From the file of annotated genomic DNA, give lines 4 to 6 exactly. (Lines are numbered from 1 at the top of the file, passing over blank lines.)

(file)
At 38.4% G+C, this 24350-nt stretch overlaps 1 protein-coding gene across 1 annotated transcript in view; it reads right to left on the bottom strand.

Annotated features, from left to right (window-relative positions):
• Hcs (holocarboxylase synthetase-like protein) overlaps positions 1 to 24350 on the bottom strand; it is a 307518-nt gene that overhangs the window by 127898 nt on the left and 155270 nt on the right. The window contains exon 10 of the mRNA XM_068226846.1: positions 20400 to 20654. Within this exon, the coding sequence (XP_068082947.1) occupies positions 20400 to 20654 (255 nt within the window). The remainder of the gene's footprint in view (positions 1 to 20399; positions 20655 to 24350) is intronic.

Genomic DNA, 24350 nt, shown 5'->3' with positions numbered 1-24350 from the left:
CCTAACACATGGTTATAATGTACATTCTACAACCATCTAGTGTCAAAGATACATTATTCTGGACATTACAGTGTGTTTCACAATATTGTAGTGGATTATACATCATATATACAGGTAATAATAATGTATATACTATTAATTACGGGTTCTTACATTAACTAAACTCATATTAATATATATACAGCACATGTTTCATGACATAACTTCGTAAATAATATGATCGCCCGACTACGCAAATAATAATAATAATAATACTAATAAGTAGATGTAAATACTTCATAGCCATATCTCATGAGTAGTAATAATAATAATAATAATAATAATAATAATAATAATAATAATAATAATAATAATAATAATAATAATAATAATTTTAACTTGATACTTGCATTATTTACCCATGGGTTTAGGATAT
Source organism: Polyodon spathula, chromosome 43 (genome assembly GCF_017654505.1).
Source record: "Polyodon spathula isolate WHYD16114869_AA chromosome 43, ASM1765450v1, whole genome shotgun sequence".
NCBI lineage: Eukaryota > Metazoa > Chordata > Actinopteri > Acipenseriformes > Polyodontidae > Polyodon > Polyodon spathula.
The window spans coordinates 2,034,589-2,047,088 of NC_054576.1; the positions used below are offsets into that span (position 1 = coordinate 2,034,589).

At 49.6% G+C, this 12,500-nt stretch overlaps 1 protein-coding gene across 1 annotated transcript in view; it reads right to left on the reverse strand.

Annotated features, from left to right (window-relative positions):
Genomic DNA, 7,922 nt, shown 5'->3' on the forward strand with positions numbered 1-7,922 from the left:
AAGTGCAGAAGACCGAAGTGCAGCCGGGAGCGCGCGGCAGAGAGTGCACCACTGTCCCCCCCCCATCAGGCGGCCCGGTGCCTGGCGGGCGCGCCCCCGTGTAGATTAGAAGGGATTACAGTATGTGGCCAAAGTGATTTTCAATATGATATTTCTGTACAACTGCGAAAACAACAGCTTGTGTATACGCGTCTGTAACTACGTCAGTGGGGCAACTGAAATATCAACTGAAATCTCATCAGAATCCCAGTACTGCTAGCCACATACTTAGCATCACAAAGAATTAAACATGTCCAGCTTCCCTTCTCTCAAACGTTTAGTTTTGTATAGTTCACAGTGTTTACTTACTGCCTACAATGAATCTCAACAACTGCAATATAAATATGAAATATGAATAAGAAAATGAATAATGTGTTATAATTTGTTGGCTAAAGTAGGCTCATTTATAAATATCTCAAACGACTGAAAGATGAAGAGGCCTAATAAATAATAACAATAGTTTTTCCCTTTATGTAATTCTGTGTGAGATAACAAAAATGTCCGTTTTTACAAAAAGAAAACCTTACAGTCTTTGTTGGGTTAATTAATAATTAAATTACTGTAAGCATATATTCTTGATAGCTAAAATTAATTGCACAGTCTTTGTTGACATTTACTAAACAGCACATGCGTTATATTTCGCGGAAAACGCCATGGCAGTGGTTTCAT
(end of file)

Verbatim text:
Genomic DNA, 24350 nt, shown 5'->3' with positions numbered 1-24350 from the left:
CCTAACACATGGTTATAATGTACATTCTACAACCATCTAGTGTCAAAGATACATTATTCTGGACATTACAGTGTGTTTCACAATATTGTAGTGGATTATACATCATATATACAGGTAATAATAATGTATATACTATTAATTACGGGTTCTTACATTAACTAAACTCATATTAATATATATACAGCACATGTTTCATGACATAACTTCGTAAATAATATGATCGCCCGACTACGCAAATAATAATAATAATAATACTAATAAGTAGATGTAAATACTTCATAGCCATATCTCATGAGTAGTAATAATAATAATAATAATAATAATAATAATAATAATAATAATAATAATAATAATAATAATAATAATAATAATTTTAACTTGATACTTGCATTATTTACCCATGGGTTTAGGATAT
Source organism: Polyodon spathula, chromosome 43 (genome assembly GCF_017654505.1).